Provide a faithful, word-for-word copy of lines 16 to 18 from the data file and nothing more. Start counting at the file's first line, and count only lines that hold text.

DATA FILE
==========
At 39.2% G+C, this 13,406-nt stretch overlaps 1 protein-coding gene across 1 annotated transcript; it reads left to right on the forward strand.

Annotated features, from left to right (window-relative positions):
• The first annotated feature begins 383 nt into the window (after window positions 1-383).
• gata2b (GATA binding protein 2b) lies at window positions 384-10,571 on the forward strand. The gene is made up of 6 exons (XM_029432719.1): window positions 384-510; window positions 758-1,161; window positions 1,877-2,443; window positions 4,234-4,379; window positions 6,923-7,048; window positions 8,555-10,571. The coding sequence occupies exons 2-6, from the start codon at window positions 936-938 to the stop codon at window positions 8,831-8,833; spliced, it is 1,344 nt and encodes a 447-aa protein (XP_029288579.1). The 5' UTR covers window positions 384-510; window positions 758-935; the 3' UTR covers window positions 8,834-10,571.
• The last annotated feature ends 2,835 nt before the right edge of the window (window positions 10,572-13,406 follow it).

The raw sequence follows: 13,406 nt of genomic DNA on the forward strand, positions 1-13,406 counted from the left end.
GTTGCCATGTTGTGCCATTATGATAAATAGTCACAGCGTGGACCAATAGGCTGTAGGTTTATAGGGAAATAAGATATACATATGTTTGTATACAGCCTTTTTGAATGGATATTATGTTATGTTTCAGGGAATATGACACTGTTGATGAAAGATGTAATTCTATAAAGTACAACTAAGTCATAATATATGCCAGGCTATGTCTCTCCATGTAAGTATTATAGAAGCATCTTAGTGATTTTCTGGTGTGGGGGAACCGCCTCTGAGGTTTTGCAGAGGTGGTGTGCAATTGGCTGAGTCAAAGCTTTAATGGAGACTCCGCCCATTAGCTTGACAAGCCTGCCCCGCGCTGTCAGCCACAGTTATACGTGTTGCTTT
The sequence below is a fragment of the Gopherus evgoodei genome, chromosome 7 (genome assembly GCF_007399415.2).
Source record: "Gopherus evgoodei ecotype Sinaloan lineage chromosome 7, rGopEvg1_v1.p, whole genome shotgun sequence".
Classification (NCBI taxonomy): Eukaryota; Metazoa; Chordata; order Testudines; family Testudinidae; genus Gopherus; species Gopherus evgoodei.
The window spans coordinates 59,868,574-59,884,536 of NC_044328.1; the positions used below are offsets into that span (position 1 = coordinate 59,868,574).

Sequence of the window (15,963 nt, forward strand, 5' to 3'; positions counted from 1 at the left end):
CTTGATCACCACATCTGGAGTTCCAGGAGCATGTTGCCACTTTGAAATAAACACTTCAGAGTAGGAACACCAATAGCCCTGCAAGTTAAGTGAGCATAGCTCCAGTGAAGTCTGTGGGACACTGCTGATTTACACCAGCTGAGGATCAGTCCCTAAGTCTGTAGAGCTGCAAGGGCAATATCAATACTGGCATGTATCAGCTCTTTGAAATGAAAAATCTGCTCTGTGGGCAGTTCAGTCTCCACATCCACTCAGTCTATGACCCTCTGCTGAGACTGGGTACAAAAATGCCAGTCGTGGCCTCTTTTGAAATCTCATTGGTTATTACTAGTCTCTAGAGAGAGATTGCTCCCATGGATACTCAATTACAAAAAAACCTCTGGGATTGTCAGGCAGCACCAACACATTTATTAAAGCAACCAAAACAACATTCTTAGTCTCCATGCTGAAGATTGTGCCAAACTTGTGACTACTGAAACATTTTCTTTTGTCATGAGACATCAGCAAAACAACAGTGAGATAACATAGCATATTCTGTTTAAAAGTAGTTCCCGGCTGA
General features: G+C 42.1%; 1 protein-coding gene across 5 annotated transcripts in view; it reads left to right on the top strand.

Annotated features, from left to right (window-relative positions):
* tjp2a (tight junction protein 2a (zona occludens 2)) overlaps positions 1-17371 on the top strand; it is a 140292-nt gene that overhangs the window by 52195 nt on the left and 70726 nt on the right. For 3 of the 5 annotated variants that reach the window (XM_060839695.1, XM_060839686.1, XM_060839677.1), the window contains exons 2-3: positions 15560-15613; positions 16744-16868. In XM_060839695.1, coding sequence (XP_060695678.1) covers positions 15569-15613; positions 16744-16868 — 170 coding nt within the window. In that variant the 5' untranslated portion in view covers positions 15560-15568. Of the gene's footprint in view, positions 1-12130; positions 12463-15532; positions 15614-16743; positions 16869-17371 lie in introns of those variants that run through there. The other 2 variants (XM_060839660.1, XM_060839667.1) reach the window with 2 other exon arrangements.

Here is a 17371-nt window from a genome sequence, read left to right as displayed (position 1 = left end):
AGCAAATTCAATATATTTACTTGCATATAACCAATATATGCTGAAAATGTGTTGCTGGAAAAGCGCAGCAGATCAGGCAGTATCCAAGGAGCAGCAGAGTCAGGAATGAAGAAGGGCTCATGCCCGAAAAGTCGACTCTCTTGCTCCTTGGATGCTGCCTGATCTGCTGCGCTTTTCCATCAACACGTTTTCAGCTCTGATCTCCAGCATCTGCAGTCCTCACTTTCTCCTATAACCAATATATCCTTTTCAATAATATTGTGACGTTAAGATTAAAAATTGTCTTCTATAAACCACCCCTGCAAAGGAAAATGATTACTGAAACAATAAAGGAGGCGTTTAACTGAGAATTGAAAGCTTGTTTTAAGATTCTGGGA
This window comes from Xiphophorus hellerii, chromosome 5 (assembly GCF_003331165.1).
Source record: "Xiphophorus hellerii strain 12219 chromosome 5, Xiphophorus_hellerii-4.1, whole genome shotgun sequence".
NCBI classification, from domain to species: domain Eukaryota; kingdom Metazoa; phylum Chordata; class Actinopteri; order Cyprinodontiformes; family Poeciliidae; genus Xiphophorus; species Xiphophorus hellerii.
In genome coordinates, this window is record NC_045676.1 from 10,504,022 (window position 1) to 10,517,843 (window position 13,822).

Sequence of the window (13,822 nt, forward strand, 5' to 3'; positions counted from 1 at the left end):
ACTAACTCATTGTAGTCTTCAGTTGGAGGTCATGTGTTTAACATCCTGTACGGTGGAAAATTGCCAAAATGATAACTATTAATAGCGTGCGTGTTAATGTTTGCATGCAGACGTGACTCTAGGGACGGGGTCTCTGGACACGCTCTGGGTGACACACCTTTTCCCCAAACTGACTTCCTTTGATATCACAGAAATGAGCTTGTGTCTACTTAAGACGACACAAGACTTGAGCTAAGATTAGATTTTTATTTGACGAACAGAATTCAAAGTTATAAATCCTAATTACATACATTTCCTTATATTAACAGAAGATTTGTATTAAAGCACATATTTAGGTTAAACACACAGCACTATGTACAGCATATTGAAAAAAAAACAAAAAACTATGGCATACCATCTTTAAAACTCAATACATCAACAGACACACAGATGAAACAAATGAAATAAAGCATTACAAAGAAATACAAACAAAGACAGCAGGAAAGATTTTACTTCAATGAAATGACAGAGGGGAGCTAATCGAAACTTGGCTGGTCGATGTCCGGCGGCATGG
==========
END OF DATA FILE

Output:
* tjp2a (tight junction protein 2a (zona occludens 2)) overlaps positions 1-17371 on the top strand; it is a 140292-nt gene that overhangs the window by 52195 nt on the left and 70726 nt on the right. For 3 of the 5 annotated variants that reach the window (XM_060839695.1, XM_060839686.1, XM_060839677.1), the window contains exons 2-3: positions 15560-15613; positions 16744-16868. In XM_060839695.1, coding sequence (XP_060695678.1) covers positions 15569-15613; positions 16744-16868 — 170 coding nt within the window. In that variant the 5' untranslated portion in view covers positions 15560-15568. Of the gene's footprint in view, positions 1-12130; positions 12463-15532; positions 15614-16743; positions 16869-17371 lie in introns of those variants that run through there. The other 2 variants (XM_060839660.1, XM_060839667.1) reach the window with 2 other exon arrangements.

Here is a 17371-nt window from a genome sequence, read left to right as displayed (position 1 = left end):
AGCAAATTCAATATATTTACTTGCATATAACCAATATATGCTGAAAATGTGTTGCTGGAAAAGCGCAGCAGATCAGGCAGTATCCAAGGAGCAGCAGAGTCAGGAATGAAGAAGGGCTCATGCCCGAAAAGTCGACTCTCTTGCTCCTTGGATGCTGCCTGATCTGCTGCGCTTTTCCATCAACACGTTTTCAGCTCTGATCTCCAGCATCTGCAGTCCTCACTTTCTCCTATAACCAATATATCCTTTTCAATAATATTGTGACGTTAAGATTAAAAATTGTCTTCTATAAACCACCCCTGCAAAGGAAAATGATTACTGAAACAATAAAGGAGGCGTTTAACTGAGAATTGAAAGCTTGTTTTAAGATTCTGGGA